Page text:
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Phil Everly, early country-rock music pioneer and influence, dead at 74

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Phillip "Phil" Everly, half of the legendary duo The Everly Brothers, died earlier today in Burbank, California. The cause was from complications from chronic obstructive pulmonary disease

“We are absolutely heartbroken,” his wife Patti told to Los Angeles Times said, saying that the disease was the result of a lifetime of cigarette smoking. “He fought long and hard.”

The early recordings of Everly with his brother Don, in the 1950s and early 1960s, had a profound influence on the entire generation of musicians who followed. Among those who covered the duo’s material included The Beatles, The Who, Simon and Garfunkel, Bob Dylan, Linda Ronstadt, Robert Plant and Alison Krauss, Gram Parsons, Robyn Hitchcock and Grant Lee Phillips, and Dave Edmunds and Nick Lowe of Rockpile, among many others.

Warren Zevon worked with the duo early in his career, and reportedly obliquely wrote about them in his song, “Frank and Jesse James,” featuring harmonies by Phil. Paul Simon used the Everlys harmonies on the title song from his 1986 album, “Graceland.” Edmunds and Paul McCartney contributed to the brothers’ comeback effort, “EB ’84,”and the former Fab mentioned “Phil and Don” in his 1976 Wings hit, “Let ‘Em In.”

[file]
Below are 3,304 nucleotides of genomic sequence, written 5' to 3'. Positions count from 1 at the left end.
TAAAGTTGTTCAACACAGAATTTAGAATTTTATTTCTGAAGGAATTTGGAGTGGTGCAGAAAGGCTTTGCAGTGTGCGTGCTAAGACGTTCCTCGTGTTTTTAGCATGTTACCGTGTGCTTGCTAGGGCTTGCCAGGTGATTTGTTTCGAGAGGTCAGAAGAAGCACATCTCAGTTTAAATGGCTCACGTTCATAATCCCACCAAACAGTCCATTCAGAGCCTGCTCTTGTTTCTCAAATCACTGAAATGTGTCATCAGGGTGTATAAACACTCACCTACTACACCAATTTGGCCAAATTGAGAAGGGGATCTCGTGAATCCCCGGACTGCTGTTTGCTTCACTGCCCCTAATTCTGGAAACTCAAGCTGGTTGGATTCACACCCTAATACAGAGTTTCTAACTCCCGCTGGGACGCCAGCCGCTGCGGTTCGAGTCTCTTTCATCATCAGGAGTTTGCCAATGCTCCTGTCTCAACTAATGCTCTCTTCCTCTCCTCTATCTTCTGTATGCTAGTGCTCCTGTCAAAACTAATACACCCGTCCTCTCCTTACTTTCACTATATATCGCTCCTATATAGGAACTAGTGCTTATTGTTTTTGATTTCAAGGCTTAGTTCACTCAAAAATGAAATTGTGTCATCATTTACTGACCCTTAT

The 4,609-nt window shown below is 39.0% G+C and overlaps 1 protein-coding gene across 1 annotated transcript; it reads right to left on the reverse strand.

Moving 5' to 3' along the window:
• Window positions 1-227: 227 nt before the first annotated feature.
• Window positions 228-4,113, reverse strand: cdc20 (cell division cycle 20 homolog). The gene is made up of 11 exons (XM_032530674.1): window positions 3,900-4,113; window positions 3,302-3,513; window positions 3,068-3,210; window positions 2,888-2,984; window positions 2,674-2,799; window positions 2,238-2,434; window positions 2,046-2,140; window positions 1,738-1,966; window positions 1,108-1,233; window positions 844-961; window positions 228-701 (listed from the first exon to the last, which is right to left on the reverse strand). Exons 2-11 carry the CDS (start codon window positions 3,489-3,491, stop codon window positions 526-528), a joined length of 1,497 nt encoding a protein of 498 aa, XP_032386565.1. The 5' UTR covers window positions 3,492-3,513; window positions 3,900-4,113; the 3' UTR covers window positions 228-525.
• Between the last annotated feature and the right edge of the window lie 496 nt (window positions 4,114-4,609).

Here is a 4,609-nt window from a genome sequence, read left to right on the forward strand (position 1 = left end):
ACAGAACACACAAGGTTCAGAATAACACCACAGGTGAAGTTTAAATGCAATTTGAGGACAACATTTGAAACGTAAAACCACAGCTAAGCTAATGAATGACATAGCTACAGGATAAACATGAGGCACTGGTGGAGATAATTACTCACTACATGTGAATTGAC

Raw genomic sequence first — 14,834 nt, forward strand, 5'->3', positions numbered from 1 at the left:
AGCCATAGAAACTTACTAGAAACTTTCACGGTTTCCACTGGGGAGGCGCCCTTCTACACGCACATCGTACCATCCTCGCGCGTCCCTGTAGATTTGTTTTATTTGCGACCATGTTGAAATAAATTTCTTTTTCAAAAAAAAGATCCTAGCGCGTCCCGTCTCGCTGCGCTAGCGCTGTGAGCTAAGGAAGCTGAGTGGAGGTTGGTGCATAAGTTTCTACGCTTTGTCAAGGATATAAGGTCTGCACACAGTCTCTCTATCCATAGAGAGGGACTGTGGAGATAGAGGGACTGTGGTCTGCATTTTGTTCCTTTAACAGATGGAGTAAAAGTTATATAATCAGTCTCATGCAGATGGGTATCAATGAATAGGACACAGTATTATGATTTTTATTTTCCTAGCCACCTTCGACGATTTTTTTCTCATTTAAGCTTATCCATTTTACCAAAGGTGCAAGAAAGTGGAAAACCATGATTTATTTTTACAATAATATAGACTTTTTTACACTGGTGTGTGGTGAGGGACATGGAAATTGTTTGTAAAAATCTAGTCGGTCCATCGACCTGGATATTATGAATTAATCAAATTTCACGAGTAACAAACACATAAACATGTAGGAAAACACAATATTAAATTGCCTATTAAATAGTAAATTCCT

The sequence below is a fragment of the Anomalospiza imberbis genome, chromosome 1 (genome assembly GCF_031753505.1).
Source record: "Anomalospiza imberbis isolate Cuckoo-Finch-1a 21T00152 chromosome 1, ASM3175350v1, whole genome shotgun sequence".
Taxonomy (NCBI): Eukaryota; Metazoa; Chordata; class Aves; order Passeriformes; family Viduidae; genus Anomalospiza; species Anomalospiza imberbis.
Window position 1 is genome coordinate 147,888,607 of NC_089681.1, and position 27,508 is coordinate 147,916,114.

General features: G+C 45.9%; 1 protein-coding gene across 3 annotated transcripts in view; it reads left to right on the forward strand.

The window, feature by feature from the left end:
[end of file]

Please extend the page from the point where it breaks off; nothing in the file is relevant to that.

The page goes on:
The ups and downs of the duo’s careers will most likely be chronicled elsewhere, so I’ll just share my personal experiences. The Everly’s music was easy for a young Beatles fan like me to love. The songs rocked, but not too hard, and the glorious harmonies were not all that different from those of the Fab Four. Their biggest hits, “Bye Bye Love” and “Wake Up Little Susie,” somehow infiltrated my world, and the joy and humor infused in their adolescent escapades of woe weren’t lost on me. The duo were staples on television variety shows back when rock music was a rarity, and I never missed an episode of their summer series.

I saw them on their last proper tour before they retired from the road, and again with Simon and Garfunkel just over ten years ago. In both cases, it was as if time had stood still, with their voices and harmonies intact, taking me back to a past I barely knew. Art Garfunkel covered "Let It Be Me" with one of his sons on his recent tour.

Years ago, I bought a poor quality hits import LP compilation, along with more contemporary fare. When Collector’s Choice reissued much of their Warner Brothers releases in 2005, I scooped most of them up. Just a few weeks ago, I found a used, pristine, vinyl copy of “A Date With the Everly Brothers” in Vitaphonic High Fidelity. I was researching the album online just the other day while listening to it, then mindlessly went from album to album, revisiting LPs made in the 1960s, including one made with The Hollies.

Just now, on the way home in the car, I was listening to Bob Dylan’s “Self Portrait” through my phone when “Take Me As I Am” came on, and I once again reflected on the legacy of the Everlys. While waiting for “Woogie Boogie” to end, I checked my email.

That’s when I heard.

Keep up with Harold’s Performing Arts Examiner news columns. Just click on Subscribe above, or follow @DylanExaminer on Twitter. Harold Lepidus also writes the Bob Dylan column for Thanks for your support.


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